One way to read this text from within the image of the family tree is to agree that the BCP 1662 was, and has been, very important, but that in reality it has been superseded at least in part by later editions of "The BCP"—such as those in use in Japan, Korea, West Indies, U.S.A., Nigeria and Ireland. In this way, the function of the BCP 1662 loses its place as the one primary doctrinal formulary of the Anglican Way and as a means to unite all genuine Reformed Catholic Anglicans. And we are thrown back to where the Anglican Way is situated in practical terms in 2007—not one Lex Orandi as the basis for one Lex Credendi, but many laws of prayer supporting many laws of believing. In other words—if you like—one tree but a tree bearing a bewildering variety of fruit and offering a massive range of choice. So the question: What really unites Anglicans globally, even nationally?

An alternative image

Another way of looking at the growing variety of Prayer Books authorized by the Synods of autonomous Provinces is to think in terms of three different categories of Prayer Books, each of which is identifiable by its content, if not always by its title. We are familiar with different categories of books in many areas of life—e.g. cookbooks (Italian, Chinese etc cuisine) and service manuals for cars (Ford, GM, etc).

The first category is that which is "The Book of Common Prayer" properly speaking, in that it is a book of services which are intended for public and common use and there is no variety—just one service for one type of need and occasion. This is what unites in structure and content The BCP editions of 1549 to 1662 in England, 1662, & 1918-1962 in Canada, and 1662 & 1789-1928 in the USA. It also unites all these to translations of them (mostly of the 1662 edition) into many languages.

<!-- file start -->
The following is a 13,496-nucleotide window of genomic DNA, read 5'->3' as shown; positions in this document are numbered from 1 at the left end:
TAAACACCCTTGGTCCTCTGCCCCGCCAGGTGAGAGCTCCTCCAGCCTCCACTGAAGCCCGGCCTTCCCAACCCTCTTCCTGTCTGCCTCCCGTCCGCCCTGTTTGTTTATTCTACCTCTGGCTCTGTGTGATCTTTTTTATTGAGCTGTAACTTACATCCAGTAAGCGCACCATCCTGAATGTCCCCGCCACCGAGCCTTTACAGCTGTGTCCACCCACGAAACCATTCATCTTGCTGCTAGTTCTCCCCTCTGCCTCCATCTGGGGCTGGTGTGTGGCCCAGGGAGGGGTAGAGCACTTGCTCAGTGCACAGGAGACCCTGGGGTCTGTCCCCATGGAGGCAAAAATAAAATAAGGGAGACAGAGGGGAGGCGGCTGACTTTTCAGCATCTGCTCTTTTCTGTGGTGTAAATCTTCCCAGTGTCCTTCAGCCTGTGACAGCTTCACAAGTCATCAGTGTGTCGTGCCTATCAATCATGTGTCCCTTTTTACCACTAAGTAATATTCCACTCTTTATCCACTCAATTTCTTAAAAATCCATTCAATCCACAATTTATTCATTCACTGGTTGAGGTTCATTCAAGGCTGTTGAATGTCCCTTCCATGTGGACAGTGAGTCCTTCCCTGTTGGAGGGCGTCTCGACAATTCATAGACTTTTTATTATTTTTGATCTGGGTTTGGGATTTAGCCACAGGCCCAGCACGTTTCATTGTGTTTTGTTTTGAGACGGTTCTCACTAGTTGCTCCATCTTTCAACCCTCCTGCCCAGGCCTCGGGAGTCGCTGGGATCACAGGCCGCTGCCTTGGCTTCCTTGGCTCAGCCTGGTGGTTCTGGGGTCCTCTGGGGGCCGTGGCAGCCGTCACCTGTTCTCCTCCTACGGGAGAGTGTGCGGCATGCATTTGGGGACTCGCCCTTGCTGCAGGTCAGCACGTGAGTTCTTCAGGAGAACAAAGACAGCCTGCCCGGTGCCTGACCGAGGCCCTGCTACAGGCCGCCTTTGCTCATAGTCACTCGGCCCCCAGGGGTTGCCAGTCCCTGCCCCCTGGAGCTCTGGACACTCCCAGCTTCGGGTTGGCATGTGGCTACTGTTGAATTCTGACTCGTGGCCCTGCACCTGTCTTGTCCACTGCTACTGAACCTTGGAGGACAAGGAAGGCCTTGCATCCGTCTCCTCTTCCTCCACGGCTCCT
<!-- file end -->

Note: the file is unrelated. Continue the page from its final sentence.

The second category is "The Book of Alternative Services" which is intended to exist alongside The BCP proper and to be under its doctrinal umbrella. Books of this kind have been published since the 1970s in various Provinces, especially those of the West, but not forgetting Kenya's recent "Our Modern Services" (2002).

The third category is "The Book of Common Prayer, but not really." Instead of producing alternative services to exist alongside the received, classic Book of Common Prayer (in one of its true editions, listed above) various Provinces in their Synods have made a collection of services, either all modern, or some from the traditional BCP and some modern, and they have called this collection by the title, "The Book of Common Prayer."

One real problem with this threefold way of distinguishing the Prayer Books officially in use in the global Anglican Family is that the third category is easily confused with the first, and thus the classic BCP loses its unique place and is seen only as a preliminary work—however good—that is given fuller expression in the post 1970s Anglican experiments in Liturgy. No doubt those who pressed for the use of "The BCP" in the 1970s the USA and later in other places knew what they were doing and what they intended to achieve. And in great part they have achieved this goal of reducing all Prayer Books to one level and making them to being equal fruit of a large tree. And this has much increased the tendency of people to say, "I prefer this" or "I like that" and so uniformity has become a dirty word!

Whether it is worth spending the energy and time to try to make what has happened and where we are today this clear to Anglicans worldwide is an important question, as is also the further question, as to whether most Anglicans are sufficiently interested to listen!

Certainly if the Lambeth Conference leaves intact the section printed above on the Formularies then it will be very clear that The Anglican Way will have no common doctrinal base even if it claims to have one. And two solid reasons why the section may stay are: (1) the reference to the 1662 Formularies is taken directly from the Declaration made by Ministers of the Church of England when ordained and instituted to parishes; and 2) the large (25 millions) Province of Nigeria has chosen to call its own modern Prayer Book by the title, "The Book of Common Prayer" (1996). May 3, 2007